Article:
In a recent visit to Appalachian State University’s podcast studio, one of America’s foremost African American voices and renowned public intellectuals, Dr. Michael Eric Dyson, shares advice on how to affect change, government and academic leadership, activism and speaking up.
About Appalachian State University
Appalachian State University, in North Carolina’s Blue Ridge Mountains, prepares students to lead purposeful lives as global citizens who understand and engage their responsibilities in creating a sustainable future for all. The transformational Appalachian experience promotes a spirit of inclusion that brings people together in inspiring ways to acquire and create knowledge, to grow holistically, to act with passion and determination, and embrace diversity and difference. As one of 17 campuses in the University of North Carolina System, Appalachian enrolls more than 19,000 students, has a low student-to-faculty ratio and offers more than 150 undergraduate and graduate majors.
Megan Hayes: One of the Nation’s most renowned public intellectuals, Dr. Michael Eric Dyson has been named one of the most inspiring African Americans in the United States by Essence Magazine and one of the most influential Black Americans by Ebony Magazine.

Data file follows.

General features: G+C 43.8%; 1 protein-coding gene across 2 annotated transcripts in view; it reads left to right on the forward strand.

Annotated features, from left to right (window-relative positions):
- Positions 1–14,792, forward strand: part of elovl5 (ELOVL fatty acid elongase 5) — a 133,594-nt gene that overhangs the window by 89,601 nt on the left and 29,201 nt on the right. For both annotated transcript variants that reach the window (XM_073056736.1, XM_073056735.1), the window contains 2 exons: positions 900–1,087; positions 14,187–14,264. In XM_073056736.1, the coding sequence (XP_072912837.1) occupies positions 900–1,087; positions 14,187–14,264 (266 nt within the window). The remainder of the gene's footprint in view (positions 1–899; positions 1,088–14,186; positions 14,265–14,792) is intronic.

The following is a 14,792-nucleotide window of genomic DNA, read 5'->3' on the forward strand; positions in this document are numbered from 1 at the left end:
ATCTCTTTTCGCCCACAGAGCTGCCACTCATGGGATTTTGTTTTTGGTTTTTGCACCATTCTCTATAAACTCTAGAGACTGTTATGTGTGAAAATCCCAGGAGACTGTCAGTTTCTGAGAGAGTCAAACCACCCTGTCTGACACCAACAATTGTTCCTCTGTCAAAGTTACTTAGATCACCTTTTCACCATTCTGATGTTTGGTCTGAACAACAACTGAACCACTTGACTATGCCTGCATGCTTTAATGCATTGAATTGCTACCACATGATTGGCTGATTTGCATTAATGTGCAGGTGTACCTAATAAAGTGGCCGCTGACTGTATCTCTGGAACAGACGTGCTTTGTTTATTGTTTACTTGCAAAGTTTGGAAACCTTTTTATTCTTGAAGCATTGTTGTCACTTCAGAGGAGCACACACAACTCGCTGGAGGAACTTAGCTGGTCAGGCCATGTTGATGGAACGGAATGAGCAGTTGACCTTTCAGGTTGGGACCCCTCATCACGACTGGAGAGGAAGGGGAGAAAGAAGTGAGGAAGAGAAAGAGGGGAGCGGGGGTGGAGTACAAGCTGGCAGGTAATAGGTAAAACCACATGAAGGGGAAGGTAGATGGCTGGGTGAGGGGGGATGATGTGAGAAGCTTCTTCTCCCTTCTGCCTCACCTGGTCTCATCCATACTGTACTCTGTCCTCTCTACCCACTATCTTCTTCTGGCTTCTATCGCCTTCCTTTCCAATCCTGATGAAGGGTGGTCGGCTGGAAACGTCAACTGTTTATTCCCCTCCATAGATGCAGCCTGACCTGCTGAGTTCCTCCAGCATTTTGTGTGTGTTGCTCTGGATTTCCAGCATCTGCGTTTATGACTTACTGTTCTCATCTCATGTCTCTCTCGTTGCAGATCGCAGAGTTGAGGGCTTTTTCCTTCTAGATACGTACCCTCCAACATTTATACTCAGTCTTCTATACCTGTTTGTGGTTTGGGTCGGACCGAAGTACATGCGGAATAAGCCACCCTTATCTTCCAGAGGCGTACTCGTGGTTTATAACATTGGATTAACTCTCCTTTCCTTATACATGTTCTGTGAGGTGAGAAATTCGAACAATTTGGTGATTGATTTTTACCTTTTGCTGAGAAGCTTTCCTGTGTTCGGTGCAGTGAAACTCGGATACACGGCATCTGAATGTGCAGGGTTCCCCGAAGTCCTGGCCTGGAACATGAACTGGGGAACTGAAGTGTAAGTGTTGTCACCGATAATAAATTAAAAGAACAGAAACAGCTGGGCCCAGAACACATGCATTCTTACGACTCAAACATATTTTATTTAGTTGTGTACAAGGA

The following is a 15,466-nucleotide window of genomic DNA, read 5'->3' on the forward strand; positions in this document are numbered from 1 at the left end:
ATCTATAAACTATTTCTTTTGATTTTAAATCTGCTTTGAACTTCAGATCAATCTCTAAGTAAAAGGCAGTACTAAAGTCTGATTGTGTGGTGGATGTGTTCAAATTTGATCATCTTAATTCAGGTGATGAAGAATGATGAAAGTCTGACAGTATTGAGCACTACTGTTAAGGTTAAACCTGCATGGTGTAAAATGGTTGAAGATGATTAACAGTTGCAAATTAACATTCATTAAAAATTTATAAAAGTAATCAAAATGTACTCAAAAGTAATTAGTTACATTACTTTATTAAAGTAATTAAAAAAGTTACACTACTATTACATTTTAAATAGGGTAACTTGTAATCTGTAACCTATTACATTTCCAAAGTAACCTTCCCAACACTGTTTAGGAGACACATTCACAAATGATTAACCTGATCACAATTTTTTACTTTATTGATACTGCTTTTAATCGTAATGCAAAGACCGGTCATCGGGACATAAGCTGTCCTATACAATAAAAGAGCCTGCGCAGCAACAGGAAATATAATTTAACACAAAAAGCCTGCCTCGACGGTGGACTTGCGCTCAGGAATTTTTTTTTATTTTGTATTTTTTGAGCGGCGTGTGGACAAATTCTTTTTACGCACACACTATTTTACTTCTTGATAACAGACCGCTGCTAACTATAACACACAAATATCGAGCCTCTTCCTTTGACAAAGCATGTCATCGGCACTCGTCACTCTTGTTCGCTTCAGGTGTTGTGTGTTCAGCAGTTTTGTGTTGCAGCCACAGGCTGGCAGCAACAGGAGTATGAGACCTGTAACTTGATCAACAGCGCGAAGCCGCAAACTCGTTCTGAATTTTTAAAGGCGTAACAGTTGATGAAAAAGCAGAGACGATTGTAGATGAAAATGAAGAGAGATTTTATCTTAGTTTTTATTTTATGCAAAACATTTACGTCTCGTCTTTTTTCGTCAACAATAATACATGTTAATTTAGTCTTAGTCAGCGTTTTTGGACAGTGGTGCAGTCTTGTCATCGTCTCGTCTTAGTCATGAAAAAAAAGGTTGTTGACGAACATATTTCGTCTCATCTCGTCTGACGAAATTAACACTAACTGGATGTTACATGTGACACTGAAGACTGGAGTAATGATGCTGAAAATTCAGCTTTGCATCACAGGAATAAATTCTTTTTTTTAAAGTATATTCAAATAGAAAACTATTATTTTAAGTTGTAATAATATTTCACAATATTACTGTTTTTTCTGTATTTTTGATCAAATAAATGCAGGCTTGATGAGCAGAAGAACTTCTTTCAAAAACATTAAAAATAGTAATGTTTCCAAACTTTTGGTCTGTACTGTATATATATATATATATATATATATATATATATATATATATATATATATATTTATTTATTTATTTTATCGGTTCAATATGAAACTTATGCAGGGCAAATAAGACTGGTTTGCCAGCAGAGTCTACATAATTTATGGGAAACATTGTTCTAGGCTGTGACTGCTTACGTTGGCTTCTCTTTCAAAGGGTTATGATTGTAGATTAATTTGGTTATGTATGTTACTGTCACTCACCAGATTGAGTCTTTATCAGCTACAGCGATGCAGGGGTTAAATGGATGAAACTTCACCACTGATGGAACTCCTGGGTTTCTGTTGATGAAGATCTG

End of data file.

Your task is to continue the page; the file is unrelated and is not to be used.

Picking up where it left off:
MH: His speeches and books provide some of the most significant commentary on modern social and intellectual thought today. Interwoven with a combination of culture criticism, race theory, religion, philosophical reflection and gender studies.
MH: Dr. Michael Eric Dyson welcome back to Appalachian, and welcome to Sound Affect.
Dr. Michael Eric Dyson: Thank you for having me.
MH: I’d like to begin by talking about something that is taking place on our campus right now. Over the past year and a half members of our campus community have, like many other universities, held demonstrations and public discourse focused on race, privilege and marginalization. Just in the past week students here have voiced their opposition to the recently passed Public Facilities Privacy and Security Act, or HB-2, with public demonstrations on our campus and in our community. Our students are connecting Black Lives Matter to this movement broadening it beyond a LGBTQ Plus discussion because it is a symptom of larger oppression. Do you think this inclusion is emblematic of a new millennial form of activism or maybe the next step set in place by Dr. King connecting the Civil Rights movement to poverty?
MED: I think that’s great and I think both are true. This is a logical extension of what Dr. King talked about in terms of fighting militarism, in terms of fighting poverty and in terms of fighting racism.
MED: I think that the millennials are certainly on cue when they are taking their marching orders from history that they have studied, but also the contemporary moment that calls out its own unique action.
MED: The broader that you extend the tent of justice for issues that are impacting human beings and citizens the broader sway you have because you have more numbers of people who feel implicated in particular actions and who feel called to respond in a very decisive and political fashion.